Co-Creating A Fun, Sensory And Edible Family Garden

family-garden
Photo by Steve Webb

I got hooked on gardening at age fourteen when I found mustard seeds in my parents’ spice rack, planted some and watched them transform into little trees with yellow flowers followed by a tangy and crispy crop! I started growing my own vegies and fruit, then started planting trees in local parks when there was no space left at home. Years later, when my own children started exploring and playing in the garden, I set out to connect my children’s experience of the garden with my passion for edible gardening, and came up with the ideas behind what I do now as a designer of edible and sensory children’s gardens. In this article I’d like to share some of the things I’ve learnt over the years if you’re interested in gardening with or for children.

1. Observation

Observe how children use the spaces in the garden and play spaces generally. Kids are generally far more imaginative than us, and care far less about things being neat and tidy, so take your cues from your kids as to what sort of garden they would enjoy most. Reflect on your own childhood experiences of the outdoors and how this shapes your expectations now: do you expect your kids to keep the garden neat and tidy or do you encourage messy play? will you let them create their own ramshackle treehouse or will you insist on it being perfect?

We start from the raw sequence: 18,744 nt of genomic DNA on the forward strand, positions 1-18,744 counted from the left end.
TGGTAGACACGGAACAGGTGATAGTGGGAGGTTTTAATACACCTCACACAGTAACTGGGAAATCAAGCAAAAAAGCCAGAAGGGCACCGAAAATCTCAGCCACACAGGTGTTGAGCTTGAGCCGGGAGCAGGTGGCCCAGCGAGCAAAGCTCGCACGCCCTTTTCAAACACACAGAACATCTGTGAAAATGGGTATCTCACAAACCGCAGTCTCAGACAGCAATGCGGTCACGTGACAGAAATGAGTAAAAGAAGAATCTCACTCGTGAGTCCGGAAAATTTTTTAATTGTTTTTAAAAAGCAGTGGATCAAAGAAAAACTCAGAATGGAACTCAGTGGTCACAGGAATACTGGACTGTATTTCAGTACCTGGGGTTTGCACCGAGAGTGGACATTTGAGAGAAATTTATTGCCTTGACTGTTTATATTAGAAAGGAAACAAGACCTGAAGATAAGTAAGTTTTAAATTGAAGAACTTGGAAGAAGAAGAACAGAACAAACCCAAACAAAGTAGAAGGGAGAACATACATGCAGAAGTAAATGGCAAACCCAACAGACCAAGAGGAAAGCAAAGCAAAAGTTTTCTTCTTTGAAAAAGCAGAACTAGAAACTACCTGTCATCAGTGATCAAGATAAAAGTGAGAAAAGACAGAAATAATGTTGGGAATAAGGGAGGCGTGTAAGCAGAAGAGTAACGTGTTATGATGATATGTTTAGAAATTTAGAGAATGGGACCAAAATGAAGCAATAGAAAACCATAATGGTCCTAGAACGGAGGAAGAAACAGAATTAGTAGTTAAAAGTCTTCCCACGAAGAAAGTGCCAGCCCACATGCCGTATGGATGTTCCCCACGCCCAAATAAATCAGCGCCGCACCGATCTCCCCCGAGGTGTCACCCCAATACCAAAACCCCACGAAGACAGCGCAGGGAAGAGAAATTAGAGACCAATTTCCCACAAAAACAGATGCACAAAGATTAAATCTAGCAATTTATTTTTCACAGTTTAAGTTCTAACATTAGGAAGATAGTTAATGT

2. Planning

Plan ahead so that your garden can grow along with your children. The garden you create for your toddler will not look the same by the time he or she is a teenager. Use flexible construction techniques such as a loose brick edging, which can be repositioned rather than having to be jackhammered up if you want to make a change. If renting, use easily transported containers, but also consider how longer-term investments in the garden will bless and inspire the next tenants who move in.

Consider how your garden will evolve over the next five, ten or twenty years. Visit established gardens for inspiration, to see how years of composting and working a garden can radically transform a space. Be guided by the permaculture principles of zoning as you position features of the garden according to how intensively they will be used as your child grows up.

Consider the changing needs and abilities of your children: in the early years supervision and safety, and being close to caregivers is important; in the middle years they increasingly explore and try out risky and messy play; in the teenage years they want to be alone or hang out with their peers. Fortunately gardens are never static, and often grow in proportion with the size and interests of a growing family! However, be prepared to redo things and change the layout or style of your garden as your family’s needs change.

3. Creativity Arising From Natural Constraints